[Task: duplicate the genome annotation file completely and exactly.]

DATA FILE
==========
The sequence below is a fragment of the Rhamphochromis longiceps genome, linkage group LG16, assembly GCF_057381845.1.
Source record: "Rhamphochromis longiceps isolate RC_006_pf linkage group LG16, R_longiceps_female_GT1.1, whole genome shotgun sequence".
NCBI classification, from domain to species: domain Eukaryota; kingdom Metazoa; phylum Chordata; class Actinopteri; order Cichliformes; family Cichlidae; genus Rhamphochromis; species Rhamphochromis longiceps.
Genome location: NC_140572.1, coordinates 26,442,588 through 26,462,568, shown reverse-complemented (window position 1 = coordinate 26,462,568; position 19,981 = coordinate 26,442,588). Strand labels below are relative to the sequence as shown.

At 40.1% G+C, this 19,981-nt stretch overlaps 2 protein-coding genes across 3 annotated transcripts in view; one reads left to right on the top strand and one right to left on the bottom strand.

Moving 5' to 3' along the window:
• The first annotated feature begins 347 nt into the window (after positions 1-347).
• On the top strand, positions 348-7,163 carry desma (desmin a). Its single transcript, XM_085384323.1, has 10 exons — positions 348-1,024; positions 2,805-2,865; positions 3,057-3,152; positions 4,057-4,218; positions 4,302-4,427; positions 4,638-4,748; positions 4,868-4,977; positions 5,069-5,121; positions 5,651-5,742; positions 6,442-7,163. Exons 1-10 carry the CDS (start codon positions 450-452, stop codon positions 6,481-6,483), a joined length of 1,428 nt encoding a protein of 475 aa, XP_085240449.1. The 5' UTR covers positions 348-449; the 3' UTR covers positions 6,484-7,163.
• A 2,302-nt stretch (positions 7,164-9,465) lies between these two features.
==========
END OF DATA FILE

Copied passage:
The sequence below is a fragment of the Rhamphochromis longiceps genome, linkage group LG16, assembly GCF_057381845.1.
Source record: "Rhamphochromis longiceps isolate RC_006_pf linkage group LG16, R_longiceps_female_GT1.1, whole genome shotgun sequence".
NCBI classification, from domain to species: domain Eukaryota; kingdom Metazoa; phylum Chordata; class Actinopteri; order Cichliformes; family Cichlidae; genus Rhamphochromis; species Rhamphochromis longiceps.
Genome location: NC_140572.1, coordinates 26,442,588 through 26,462,568, shown reverse-complemented (window position 1 = coordinate 26,462,568; position 19,981 = coordinate 26,442,588). Strand labels below are relative to the sequence as shown.

At 40.1% G+C, this 19,981-nt stretch overlaps 2 protein-coding genes across 3 annotated transcripts in view; one reads left to right on the top strand and one right to left on the bottom strand.

Moving 5' to 3' along the window:
• The first annotated feature begins 347 nt into the window (after positions 1-347).
• On the top strand, positions 348-7,163 carry desma (desmin a). Its single transcript, XM_085384323.1, has 10 exons — positions 348-1,024; positions 2,805-2,865; positions 3,057-3,152; positions 4,057-4,218; positions 4,302-4,427; positions 4,638-4,748; positions 4,868-4,977; positions 5,069-5,121; positions 5,651-5,742; positions 6,442-7,163. Exons 1-10 carry the CDS (start codon positions 450-452, stop codon positions 6,481-6,483), a joined length of 1,428 nt encoding a protein of 475 aa, XP_085240449.1. The 5' UTR covers positions 348-449; the 3' UTR covers positions 6,484-7,163.
• A 2,302-nt stretch (positions 7,164-9,465) lies between these two features.